When done well, international tribunals play an integral role in governmental cooperation and the promotion of human rights. But this is a tricky balance, and the costs—both in financial and human capital—are high. To explore the success of such courts in prosecuting Cambodia’s Khmer Rouge, The Republic’s Grant Peck consulted Ford School Professor John Ciorciari for his November 17, 2018, piece “Experts weigh the record of Cambodia’s Khmer Rouge tribunal.”
The cost of the nine-year trial of leaders of the Khmer Rouge was staggering, and only three people were convicted. When asking whether this makes such international tribunals worth it, Peck looks into the functions of such courts like the Extraordinary Chambers in the Courts of Cambodia (ECCC). This cooperation allows for cultural understanding and efficiency, but it also necessitates good will between countries, which can be exceedingly unreliable.
Ciorciari, who researches hybrid courts and co-authored a book about this tribunal, compares hybrid courts to attempting to co-drive a vehicle. “Hybrid courts require domestic and international partners to share the steering wheel,” he states, nothing that they need proper communication in order to head in the same direction. He continues the metaphor, stating that when mixed tribunals are able to work synergistically, they “can help fill gaps in otherwise frail domestic systems. When interests clash, these efforts to share sovereignty are prone to crash.”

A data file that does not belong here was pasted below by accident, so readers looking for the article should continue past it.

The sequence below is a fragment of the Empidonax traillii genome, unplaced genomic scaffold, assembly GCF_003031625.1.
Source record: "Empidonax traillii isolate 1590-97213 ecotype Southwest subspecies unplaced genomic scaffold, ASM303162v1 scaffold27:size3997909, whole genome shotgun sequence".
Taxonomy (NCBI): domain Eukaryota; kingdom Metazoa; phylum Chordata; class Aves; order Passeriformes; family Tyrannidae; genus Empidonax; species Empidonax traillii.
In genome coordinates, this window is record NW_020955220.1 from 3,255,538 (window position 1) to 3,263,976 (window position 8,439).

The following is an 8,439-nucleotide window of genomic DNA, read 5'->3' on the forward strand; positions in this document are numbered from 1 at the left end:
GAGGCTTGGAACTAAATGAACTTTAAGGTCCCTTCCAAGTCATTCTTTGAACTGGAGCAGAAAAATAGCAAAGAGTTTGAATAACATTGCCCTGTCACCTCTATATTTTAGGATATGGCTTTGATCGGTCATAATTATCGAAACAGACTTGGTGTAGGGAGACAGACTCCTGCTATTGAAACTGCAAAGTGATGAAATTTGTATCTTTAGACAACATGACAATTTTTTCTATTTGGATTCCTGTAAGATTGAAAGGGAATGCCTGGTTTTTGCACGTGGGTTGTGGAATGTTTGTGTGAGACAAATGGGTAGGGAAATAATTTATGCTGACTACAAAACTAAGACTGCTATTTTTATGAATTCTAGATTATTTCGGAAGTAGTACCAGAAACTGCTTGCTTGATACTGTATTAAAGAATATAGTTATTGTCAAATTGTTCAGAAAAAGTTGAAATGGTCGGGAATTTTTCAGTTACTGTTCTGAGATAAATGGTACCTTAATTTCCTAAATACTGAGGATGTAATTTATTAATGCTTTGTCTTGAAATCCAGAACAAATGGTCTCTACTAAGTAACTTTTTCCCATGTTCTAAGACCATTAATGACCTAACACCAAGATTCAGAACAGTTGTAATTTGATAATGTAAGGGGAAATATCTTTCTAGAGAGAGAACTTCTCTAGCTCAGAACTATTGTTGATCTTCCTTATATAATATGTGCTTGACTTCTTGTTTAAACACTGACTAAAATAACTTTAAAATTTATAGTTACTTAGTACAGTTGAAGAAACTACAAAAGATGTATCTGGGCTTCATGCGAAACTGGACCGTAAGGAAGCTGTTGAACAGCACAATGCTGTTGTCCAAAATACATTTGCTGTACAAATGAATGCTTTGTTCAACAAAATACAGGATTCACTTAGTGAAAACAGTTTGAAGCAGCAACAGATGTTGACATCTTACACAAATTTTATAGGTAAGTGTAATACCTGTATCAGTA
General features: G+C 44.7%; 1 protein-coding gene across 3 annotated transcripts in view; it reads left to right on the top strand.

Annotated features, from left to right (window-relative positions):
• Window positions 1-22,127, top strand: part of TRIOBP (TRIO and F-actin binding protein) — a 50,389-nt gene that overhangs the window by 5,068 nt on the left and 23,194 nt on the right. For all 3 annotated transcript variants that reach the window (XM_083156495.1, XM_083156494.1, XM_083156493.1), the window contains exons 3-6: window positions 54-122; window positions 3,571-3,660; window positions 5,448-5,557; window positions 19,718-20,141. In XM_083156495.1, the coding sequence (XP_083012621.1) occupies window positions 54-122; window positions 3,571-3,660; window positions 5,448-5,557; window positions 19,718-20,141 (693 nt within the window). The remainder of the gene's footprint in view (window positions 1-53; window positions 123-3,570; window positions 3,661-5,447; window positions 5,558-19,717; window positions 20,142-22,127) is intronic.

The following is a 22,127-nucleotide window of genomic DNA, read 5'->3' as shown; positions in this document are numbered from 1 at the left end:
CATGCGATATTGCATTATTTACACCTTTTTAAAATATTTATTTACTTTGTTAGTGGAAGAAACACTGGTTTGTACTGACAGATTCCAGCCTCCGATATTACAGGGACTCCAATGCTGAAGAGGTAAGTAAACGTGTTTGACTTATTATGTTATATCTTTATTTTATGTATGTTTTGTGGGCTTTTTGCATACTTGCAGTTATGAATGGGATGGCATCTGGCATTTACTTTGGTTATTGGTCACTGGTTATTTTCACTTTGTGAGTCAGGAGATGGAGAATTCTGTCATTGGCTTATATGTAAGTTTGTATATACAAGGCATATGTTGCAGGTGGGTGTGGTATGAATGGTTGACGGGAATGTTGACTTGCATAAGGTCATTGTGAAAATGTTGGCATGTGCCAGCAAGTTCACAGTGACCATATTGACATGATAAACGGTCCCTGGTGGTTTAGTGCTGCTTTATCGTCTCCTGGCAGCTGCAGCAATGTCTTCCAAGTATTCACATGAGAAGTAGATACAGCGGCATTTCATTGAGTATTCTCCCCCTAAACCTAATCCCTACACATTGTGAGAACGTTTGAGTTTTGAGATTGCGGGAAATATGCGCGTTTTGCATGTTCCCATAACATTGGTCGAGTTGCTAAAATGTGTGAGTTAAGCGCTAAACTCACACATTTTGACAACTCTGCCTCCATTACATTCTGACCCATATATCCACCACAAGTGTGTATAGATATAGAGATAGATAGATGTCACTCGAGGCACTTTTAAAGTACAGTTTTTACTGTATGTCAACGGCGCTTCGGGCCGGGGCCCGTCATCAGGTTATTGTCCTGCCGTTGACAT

John D. Ciorciari is an associate professor of public policy and director of the Ford School's International Policy Center. He is an Andrew Carnegie Fellow and a senior legal advisor to the Documentation Center of Cambodia, and the co-author of Hybrid Justice: The Extraordinary Chambers in the Courts of Cambodia (University of Michigan Press 2014).